agriculture and fisheries

More pigs from Visayas, Mindanao headed to Luzon as pork prices spike

Ralf Rivas

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More pigs from Visayas, Mindanao headed to Luzon as pork prices spike
Pork in Metro Manila costs as much as P320 per kilo, already around the same price as beef

The prices of pork are so high in Metro Manila, it now costs around the same as beef.

To remedy this, the Department of Agriculture (DA) will be boosting weekly pork supply from the Visayas and Mindanao to Luzon to 30,000 starting next week.

As of October 27, the prevailing price for ham stood at P300 per kilo, while it is P320 per kilo for pork belly, according to the DA.

To compare, beef costs around P300 to P380 per kilo.

In January, pork prices were just around P190 to P250 per kilo.

“We will elevate our partnerships with hog producers and traders, ship owners and operators, and local government officials in Visayas and Mindanao to supply Metro Manila and Luzon with hogs and frozen pork, and eventually bring down prices for the benefit of consumers,” said Agriculture Secretary William Dar.

Pork will be sourced from the cities of Davao, General Santos, and Cagayan de Oro.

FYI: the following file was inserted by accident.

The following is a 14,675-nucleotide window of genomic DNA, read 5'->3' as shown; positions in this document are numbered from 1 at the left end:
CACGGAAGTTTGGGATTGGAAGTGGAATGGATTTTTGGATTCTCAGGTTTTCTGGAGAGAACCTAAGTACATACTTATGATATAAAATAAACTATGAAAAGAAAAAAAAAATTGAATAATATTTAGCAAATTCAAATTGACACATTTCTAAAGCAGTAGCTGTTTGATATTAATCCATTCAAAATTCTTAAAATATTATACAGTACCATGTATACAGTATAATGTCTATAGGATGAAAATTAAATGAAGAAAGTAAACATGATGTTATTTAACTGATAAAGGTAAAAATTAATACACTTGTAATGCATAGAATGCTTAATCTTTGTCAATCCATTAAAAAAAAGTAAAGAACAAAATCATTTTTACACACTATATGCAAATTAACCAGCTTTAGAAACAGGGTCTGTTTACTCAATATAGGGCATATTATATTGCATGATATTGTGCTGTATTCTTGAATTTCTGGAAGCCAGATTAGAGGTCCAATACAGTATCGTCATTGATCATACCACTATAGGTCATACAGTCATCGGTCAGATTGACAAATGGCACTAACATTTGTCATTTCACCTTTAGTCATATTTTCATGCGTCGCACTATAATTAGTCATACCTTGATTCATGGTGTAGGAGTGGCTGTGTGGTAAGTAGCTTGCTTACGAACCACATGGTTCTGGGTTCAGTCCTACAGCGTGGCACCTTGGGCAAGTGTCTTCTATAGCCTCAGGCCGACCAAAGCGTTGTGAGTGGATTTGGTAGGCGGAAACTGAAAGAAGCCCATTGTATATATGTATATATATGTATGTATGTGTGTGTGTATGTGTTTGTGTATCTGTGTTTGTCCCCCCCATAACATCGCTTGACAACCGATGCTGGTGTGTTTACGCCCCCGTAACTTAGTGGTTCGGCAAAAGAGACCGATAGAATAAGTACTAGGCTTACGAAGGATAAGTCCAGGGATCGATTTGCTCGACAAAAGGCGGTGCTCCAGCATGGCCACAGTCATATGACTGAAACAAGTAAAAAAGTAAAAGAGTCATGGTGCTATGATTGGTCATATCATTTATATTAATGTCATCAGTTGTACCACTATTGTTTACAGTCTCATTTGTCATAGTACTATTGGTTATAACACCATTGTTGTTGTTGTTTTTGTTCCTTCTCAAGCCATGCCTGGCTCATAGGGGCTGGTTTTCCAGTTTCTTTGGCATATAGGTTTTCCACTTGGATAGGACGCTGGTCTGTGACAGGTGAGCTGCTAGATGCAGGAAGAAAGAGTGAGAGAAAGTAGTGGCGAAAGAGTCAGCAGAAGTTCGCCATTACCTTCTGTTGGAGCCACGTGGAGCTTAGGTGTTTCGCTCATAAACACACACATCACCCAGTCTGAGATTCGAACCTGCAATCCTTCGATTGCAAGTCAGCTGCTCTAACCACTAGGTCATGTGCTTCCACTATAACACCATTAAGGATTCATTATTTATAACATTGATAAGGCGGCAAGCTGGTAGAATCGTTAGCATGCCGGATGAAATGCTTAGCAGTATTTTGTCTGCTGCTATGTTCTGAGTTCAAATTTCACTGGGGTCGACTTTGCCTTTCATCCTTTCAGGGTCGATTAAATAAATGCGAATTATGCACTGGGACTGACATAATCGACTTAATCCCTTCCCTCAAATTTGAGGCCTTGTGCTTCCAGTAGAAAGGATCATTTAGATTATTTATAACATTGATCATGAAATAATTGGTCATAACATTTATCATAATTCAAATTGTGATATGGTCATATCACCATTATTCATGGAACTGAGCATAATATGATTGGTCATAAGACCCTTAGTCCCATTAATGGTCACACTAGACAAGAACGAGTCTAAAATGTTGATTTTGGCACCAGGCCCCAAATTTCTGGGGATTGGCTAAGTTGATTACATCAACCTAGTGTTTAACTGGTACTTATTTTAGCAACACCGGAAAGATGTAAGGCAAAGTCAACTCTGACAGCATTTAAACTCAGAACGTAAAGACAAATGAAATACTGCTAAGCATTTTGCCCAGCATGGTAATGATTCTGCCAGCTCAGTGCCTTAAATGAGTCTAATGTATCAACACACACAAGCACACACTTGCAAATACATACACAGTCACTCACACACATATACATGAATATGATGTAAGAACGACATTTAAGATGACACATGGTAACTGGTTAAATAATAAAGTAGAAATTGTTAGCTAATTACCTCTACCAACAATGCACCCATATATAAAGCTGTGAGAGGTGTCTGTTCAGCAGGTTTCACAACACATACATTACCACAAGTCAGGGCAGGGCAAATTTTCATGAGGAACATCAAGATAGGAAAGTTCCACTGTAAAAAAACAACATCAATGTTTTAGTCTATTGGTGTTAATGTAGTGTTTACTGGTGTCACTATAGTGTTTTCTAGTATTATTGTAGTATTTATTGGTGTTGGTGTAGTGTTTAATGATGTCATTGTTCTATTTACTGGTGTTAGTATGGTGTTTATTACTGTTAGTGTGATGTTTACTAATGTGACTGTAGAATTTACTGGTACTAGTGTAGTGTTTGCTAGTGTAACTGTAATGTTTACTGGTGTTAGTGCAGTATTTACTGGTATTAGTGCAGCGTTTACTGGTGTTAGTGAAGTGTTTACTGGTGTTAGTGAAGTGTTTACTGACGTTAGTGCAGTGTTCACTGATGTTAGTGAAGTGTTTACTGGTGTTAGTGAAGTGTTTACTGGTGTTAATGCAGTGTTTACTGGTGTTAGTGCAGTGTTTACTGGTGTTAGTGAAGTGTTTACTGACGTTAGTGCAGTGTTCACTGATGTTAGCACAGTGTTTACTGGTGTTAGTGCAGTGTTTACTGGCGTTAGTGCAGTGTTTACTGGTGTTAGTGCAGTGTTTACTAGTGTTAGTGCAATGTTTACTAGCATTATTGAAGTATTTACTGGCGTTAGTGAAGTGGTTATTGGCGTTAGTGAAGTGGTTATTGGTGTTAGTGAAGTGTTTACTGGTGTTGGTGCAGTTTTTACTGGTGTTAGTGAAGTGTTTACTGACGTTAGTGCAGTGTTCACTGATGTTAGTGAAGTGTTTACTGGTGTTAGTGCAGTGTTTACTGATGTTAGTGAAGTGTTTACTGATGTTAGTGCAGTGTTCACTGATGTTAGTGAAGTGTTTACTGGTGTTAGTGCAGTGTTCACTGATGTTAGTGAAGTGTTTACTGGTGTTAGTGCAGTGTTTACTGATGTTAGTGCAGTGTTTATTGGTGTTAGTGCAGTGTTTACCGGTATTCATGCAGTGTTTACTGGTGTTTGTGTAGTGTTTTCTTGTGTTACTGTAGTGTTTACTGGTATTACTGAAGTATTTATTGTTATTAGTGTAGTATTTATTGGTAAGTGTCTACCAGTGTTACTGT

The scheme would be done up to the end of the year, when pork consumption is expected to rise due to the holidays.

Dar said there is dwindling supply of pork in Luzon due to African swine fever (ASF), as well as transportation problems amid the coronavirus crisis.

“This is a problem of logistics, including sourcing, distribution, and marketing, which we can address without difficulty. All we ask is the full cooperation of key players in the entire hog industry value chain,” Dar said.

The DA earlier allowed the importation of pork and pork semen from Belgium to help tame prices.

A ban had been imposed in 2018 when ASF hit Belgium. The ban was kept even if Belgium has been ASF-free since the middle of 2019.

The DA likewise proposed to temporarily stop sending pork from Luzon to the Visayas and Mindanao to lower prices and control ASF.

But groups like the Samahang Industriya ng Agrikultura (SINAG) warned this would push pork prices higher.

“It is most ironic that the DA remains ambivalently strict in the movement of local agriculture products in the country, but continues to allow the unhampered entry of agricultural imports,” SINAG Chairperson Rosendo So said. –

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Ralf Rivas

A sociologist by heart, a journalist by profession. Ralf is Rappler's business reporter, covering macroeconomy, government finance, companies, and agriculture.